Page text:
- Podcast on job-related topics. Your university might have a podcast in which alumni host interviews about their career journeys, for example.
- Site visits. Meeting real-life employers and seeing their workplaces can provide useful insights.
- Exclusive work experience and volunteer programs. Many employment services run programs designed to give you a real-world experience that is only available to students at your university. This can include working with other students to help a local organization with a business problem or opportunities for internships with start-ups or small businesses.
- Financing business ideas. Employment services and enterprise centers sometimes offer funding to help you explore or develop an idea for a new business, charitable organization or social enterprise.
- Mentors from your chosen profession. Some universities run mentorship plans that will correspond to a mentor who is already successfully working in the profession you wish to enter, and who is willing to devote some of his or her time to giving you information and advice.
- Vlogs and tutorials on YouTube. Job tips and “how-to” guides are often available to watch from the comfort of your room.
- Online courses and seminars. Your university may have opportunities to register for more formal online learning opportunities. Topics may include exploring and applying for jobs, finding work as a freelancer, creating your own business or advising women in STEM fields or international students.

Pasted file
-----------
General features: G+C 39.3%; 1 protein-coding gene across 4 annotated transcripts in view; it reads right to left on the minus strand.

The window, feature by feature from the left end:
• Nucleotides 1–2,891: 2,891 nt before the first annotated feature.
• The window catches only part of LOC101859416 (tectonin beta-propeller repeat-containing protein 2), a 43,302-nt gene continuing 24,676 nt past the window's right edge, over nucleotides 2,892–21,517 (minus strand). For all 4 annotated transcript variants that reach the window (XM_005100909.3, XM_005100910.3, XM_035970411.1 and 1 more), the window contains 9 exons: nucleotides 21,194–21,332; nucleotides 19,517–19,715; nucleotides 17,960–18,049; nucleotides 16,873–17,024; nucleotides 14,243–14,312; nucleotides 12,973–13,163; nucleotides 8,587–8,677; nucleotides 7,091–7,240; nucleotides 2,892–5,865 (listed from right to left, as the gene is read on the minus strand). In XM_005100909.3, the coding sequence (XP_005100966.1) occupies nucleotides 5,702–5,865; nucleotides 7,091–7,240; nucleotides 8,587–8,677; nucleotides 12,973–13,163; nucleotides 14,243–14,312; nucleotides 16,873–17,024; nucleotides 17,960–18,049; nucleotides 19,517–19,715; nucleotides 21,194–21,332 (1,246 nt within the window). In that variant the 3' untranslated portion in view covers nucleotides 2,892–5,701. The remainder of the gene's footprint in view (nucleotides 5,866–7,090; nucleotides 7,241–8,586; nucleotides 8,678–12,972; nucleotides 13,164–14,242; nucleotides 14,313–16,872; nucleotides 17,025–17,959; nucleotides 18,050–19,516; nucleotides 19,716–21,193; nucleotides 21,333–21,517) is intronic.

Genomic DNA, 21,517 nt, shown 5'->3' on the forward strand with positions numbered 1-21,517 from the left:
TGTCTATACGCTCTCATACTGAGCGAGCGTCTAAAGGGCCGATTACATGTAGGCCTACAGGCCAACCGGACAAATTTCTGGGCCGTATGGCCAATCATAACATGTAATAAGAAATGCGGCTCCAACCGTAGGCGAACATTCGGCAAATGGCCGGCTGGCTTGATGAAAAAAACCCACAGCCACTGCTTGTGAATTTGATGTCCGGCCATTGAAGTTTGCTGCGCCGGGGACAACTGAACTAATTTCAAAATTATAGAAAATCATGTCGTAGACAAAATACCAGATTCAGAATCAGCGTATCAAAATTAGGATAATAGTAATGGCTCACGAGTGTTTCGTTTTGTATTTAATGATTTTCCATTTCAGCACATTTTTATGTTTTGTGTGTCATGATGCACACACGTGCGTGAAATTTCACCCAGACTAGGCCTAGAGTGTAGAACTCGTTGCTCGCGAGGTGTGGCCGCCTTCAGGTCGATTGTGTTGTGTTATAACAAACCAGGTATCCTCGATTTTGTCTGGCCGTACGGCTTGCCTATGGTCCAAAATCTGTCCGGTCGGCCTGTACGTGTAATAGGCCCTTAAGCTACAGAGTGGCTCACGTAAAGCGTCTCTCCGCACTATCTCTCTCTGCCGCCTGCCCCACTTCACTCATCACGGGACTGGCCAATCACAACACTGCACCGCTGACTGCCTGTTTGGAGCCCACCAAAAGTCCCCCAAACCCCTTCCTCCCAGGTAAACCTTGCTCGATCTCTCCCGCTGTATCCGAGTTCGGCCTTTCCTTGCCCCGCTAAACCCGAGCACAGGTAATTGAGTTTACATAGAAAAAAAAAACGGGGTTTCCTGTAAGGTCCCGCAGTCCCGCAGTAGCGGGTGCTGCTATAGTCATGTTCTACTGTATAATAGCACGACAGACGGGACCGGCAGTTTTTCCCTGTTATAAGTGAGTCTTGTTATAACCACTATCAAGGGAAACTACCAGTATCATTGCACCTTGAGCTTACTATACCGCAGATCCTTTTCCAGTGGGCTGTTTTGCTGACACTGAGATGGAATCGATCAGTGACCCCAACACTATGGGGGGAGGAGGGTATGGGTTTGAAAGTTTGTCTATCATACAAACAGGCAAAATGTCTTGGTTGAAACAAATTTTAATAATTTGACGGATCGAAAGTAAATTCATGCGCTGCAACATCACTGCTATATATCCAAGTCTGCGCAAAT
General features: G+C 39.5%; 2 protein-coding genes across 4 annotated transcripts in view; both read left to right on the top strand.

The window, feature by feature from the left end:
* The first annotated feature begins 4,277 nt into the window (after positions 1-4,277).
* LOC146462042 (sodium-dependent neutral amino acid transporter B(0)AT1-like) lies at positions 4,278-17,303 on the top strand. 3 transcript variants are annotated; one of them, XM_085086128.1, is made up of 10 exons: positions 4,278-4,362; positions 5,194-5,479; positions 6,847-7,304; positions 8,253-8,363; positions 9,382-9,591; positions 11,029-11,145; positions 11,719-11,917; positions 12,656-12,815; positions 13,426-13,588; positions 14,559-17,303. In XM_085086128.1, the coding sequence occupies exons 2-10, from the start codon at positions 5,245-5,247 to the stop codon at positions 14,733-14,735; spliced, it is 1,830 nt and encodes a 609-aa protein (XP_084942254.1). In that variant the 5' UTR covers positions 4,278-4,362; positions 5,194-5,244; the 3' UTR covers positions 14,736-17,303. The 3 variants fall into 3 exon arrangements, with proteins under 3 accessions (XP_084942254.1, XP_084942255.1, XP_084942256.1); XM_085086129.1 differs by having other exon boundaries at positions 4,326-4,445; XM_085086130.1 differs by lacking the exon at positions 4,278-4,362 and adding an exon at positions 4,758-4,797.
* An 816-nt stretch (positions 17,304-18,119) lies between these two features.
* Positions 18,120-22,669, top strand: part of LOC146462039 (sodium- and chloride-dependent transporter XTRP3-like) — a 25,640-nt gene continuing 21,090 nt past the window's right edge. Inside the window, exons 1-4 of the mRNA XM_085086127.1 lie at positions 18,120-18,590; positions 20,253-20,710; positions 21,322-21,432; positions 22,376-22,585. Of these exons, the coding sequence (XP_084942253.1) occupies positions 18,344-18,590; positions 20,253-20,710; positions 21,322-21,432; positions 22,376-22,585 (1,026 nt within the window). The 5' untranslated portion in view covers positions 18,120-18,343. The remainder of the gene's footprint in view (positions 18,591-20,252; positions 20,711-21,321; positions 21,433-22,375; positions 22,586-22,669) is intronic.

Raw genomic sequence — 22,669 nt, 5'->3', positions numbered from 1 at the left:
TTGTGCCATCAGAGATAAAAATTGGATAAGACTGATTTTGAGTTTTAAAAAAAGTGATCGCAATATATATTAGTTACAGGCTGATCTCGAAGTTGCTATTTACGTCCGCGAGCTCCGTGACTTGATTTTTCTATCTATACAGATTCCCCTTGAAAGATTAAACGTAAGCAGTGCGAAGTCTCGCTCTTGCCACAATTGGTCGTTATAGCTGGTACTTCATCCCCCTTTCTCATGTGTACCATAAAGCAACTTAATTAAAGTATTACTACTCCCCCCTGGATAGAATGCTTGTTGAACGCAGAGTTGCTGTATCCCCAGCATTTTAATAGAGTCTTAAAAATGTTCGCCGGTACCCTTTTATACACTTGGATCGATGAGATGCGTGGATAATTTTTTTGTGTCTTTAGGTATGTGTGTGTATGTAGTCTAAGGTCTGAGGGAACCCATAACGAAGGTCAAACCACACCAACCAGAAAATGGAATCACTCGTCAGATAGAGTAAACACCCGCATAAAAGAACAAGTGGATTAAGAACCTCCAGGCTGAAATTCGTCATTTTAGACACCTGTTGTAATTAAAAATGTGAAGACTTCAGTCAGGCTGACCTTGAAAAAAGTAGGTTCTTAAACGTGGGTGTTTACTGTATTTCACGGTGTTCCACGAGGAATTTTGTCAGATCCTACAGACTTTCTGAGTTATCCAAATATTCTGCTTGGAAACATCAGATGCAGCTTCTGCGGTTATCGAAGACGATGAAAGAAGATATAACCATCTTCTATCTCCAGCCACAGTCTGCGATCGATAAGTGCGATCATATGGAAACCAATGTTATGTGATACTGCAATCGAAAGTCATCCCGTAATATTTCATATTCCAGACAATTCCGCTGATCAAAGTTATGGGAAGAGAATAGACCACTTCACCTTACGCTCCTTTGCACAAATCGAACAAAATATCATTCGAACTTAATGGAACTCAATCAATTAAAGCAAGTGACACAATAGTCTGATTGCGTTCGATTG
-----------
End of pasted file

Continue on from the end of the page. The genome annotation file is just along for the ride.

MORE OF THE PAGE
- Resume building tools. Check if your university offers a resume builder, which allows you to write details of your qualifications and experience and get a professional resume.
- An office space to start your business. Many universities offer customized services to help students and alumni start businesses. This often includes the option of office space, which can yield benefits such as informal networking opportunities with other student/alumni entrepreneurs and shared facilities such as printers. Be aware, however, that in some cases you will need to pay for this office space.
- Face-to-face training sessions on an astonishing variety of topics. Some professional service courses are somewhat more unexpected than, say, resume workshops. Some universities, for example, have organized courses in women’s personal development and mindfulness.